Legislators should accept invitation to middle ground
The governor has described the election results as a mandate for both her and the Legislature.
GOV. Linda Lingle's landslide victory and the continued entrenchment of the lopsided Democratic majority in last month's election may appear to have sent mixed signals, but the Republican governor regards the results as a call for bipartisan action
. Both parties should focus on areas where legislative action is necessary and success is most likely.
Having served a full term as governor, Lingle has established her administration as moderate, to the displeasure of what many regard as the GOP's conservative core. Democratic legislators have shown in the past that they are willing to work with the Lingle administration, as long as it does not encroach on what the public employee unions regard as their proprietary interests.
In her inaugural address this week, Lingle described the election results as "a mandate for the public for both me and the Legislature ... to work together to solve the state's problems, take advantage of the opportunities arrayed before us and preserve all that is special about Hawaii."
Lingle and the Legislature were able in this year's session to take measures designed to reduce the state's dependence on imported fossil fuels and development of alternative fuels such as ethanol. They produced a raise in the standard tax deduction and the taxable income thresholds for each rate. After balking previously, lawmakers agreed to ease restrictions in the state's wiretap law.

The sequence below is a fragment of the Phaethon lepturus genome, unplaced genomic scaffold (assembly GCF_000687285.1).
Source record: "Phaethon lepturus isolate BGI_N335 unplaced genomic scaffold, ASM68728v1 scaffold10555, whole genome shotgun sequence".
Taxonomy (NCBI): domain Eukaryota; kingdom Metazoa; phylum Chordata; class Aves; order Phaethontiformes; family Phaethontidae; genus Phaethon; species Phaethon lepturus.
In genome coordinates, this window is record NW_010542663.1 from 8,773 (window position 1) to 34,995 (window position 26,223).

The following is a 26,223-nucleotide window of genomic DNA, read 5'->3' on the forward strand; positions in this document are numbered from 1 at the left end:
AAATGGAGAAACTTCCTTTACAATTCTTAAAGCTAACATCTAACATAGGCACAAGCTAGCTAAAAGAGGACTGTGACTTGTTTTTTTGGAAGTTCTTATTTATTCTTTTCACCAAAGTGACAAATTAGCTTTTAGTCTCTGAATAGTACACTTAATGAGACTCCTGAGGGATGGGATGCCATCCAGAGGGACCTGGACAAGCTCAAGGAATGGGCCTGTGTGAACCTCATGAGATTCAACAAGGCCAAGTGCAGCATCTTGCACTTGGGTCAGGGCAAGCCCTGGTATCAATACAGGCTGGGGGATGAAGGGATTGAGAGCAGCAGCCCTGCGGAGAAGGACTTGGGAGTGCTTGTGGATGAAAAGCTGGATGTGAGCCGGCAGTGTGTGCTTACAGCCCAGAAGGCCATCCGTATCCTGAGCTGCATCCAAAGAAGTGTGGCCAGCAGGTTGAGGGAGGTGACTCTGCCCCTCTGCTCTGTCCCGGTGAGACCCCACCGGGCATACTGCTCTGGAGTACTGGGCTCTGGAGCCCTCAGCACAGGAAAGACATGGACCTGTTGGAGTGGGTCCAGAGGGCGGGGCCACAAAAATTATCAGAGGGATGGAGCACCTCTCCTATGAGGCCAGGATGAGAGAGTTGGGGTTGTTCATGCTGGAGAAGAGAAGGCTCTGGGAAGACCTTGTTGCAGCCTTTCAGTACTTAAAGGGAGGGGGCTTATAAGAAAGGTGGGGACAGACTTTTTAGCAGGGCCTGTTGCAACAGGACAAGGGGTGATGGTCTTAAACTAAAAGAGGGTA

The governor has been less successful in attempts to remove school principals from union membership, despite their obvious management status, and reform the state's workers compensation system, among the worst in the nation. Revisiting those issues probably would be fruitless.
Instead, Lingle called for actions "to reposition our economy from one that creates wealth through the buying and selling of land to one that creates wealth through innovation and new ideas." The ethanol program could be considered such a step, but she gave no indication of other initiatives, promising "greater detail" and "specific programs" in her State of the State address to the Legislature in late January.
Rep. Kirk Caldwell, the incoming House majority leader, said that might be too late because Democrats already will have set their agenda for the legislative session. He placed his hopes on "commonality between the two so that we can actually get something done with no one claiming credit -- no ego, just doing the people's business."
At this early point, Lingle and Caldwell seem to be of one mind. The state administration and legislators should begin work as soon as possible toward achieving shared goals. At a post-inaugural luncheon, the governor said that the economy she envisages "pays higher wages, has better jobs, more technology-, science-, math- and engineering-based."